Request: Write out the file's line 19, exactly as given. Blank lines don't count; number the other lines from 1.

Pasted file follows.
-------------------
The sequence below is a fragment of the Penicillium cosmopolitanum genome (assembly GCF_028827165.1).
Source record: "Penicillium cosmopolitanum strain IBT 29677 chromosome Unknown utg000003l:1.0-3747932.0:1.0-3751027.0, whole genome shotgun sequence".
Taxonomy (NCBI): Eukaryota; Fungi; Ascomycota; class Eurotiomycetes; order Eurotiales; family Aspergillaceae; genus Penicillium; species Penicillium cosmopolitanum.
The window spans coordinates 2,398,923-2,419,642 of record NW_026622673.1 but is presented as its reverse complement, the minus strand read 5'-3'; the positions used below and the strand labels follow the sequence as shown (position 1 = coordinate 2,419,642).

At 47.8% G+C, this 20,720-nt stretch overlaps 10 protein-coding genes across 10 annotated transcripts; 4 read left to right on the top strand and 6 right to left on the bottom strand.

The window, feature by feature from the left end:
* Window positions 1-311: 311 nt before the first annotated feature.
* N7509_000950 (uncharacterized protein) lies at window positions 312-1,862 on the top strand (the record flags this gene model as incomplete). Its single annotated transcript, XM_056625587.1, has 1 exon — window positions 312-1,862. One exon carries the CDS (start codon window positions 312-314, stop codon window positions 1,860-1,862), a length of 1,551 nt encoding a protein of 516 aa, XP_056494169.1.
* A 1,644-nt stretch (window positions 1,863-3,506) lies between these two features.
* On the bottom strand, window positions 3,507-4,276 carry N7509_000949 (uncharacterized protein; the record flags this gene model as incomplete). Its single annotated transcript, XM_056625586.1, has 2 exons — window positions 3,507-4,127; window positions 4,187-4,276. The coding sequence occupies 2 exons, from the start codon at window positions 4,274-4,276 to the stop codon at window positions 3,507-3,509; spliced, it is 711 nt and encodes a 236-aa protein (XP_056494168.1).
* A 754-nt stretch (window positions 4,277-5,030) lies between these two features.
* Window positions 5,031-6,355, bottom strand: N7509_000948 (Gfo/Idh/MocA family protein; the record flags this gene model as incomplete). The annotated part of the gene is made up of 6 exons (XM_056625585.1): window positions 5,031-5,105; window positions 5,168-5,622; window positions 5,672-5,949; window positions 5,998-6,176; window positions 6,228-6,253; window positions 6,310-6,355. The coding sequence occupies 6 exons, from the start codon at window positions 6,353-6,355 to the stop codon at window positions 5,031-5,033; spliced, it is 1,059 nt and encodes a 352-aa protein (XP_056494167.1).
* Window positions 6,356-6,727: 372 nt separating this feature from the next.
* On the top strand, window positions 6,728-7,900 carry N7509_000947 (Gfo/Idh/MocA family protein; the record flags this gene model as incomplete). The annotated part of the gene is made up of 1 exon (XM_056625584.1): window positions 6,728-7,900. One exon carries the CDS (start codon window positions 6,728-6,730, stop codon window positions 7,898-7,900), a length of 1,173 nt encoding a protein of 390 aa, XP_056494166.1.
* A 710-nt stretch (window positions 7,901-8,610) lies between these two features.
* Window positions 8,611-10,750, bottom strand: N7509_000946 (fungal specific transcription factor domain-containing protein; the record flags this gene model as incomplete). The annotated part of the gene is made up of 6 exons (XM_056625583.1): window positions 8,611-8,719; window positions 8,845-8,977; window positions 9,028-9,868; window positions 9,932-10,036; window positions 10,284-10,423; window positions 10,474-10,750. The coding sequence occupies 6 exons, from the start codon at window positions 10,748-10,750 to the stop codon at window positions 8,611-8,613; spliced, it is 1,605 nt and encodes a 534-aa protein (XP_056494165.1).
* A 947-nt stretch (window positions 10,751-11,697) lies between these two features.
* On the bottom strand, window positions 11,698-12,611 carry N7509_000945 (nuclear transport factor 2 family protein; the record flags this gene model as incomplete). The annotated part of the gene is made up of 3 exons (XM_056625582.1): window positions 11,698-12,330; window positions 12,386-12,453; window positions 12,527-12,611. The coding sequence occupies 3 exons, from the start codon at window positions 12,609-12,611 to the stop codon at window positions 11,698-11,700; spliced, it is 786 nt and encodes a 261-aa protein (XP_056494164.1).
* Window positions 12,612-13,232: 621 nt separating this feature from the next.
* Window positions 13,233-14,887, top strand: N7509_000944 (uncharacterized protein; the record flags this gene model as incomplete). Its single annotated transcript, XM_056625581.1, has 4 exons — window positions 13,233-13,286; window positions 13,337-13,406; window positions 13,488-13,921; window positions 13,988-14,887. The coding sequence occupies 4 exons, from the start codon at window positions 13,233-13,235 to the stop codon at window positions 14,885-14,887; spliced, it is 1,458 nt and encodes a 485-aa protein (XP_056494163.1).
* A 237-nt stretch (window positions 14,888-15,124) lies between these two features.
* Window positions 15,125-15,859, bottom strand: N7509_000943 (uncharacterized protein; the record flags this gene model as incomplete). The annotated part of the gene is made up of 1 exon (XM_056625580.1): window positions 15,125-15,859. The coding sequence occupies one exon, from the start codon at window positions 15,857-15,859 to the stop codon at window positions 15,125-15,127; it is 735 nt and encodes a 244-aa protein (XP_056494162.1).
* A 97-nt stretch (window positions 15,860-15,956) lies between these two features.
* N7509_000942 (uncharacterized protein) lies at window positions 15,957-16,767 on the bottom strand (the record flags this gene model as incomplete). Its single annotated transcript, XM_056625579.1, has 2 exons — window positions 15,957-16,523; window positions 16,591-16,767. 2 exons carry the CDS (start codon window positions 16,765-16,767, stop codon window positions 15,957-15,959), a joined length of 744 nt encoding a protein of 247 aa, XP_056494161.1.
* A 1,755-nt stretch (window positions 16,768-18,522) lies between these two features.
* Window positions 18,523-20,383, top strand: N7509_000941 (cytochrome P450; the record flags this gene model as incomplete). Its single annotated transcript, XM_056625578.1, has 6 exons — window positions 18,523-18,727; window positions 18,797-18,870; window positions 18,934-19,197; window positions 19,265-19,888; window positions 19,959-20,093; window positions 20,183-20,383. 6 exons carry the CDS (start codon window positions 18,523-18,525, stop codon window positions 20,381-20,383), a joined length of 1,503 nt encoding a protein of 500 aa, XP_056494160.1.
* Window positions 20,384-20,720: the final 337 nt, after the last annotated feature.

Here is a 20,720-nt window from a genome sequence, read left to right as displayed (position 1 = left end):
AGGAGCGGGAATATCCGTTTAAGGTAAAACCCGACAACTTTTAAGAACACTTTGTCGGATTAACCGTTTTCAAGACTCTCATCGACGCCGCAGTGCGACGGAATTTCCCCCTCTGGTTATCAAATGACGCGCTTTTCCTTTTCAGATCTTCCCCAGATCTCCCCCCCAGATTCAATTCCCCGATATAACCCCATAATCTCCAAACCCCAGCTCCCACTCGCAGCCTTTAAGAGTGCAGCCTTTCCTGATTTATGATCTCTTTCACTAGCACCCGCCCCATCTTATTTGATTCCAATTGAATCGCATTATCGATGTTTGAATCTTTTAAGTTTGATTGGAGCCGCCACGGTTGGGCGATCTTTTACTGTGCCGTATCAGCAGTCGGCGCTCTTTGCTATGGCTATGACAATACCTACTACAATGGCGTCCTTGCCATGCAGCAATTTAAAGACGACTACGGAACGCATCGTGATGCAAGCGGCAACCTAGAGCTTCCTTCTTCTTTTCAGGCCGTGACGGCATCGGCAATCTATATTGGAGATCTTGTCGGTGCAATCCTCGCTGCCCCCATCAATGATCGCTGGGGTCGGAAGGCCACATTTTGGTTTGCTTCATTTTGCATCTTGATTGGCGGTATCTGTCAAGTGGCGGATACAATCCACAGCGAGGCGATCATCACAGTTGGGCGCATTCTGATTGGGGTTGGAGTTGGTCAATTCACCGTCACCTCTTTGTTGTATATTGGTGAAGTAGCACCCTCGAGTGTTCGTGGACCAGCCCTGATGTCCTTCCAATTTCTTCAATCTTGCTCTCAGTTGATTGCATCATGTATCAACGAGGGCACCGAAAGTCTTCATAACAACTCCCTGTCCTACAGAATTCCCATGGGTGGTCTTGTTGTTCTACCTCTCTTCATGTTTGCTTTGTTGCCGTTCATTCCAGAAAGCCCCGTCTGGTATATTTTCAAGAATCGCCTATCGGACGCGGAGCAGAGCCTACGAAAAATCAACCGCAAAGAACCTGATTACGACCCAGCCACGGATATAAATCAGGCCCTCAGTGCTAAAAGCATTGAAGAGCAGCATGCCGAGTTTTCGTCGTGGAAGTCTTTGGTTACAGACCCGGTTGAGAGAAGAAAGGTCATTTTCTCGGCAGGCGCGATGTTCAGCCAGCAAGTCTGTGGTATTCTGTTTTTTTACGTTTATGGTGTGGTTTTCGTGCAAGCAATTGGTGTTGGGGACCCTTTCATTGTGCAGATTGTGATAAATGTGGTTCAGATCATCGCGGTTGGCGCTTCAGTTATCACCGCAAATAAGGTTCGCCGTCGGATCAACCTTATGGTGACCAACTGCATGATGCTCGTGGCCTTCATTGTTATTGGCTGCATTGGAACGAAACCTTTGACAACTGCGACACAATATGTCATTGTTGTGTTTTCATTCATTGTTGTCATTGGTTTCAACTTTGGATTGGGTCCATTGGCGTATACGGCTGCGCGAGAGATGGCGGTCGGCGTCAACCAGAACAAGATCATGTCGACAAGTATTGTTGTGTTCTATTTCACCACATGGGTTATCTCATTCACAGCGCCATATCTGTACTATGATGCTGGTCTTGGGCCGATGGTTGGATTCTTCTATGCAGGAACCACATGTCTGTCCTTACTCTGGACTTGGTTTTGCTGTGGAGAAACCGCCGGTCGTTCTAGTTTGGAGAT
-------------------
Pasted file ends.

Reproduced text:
* Window positions 12,612-13,232: 621 nt separating this feature from the next.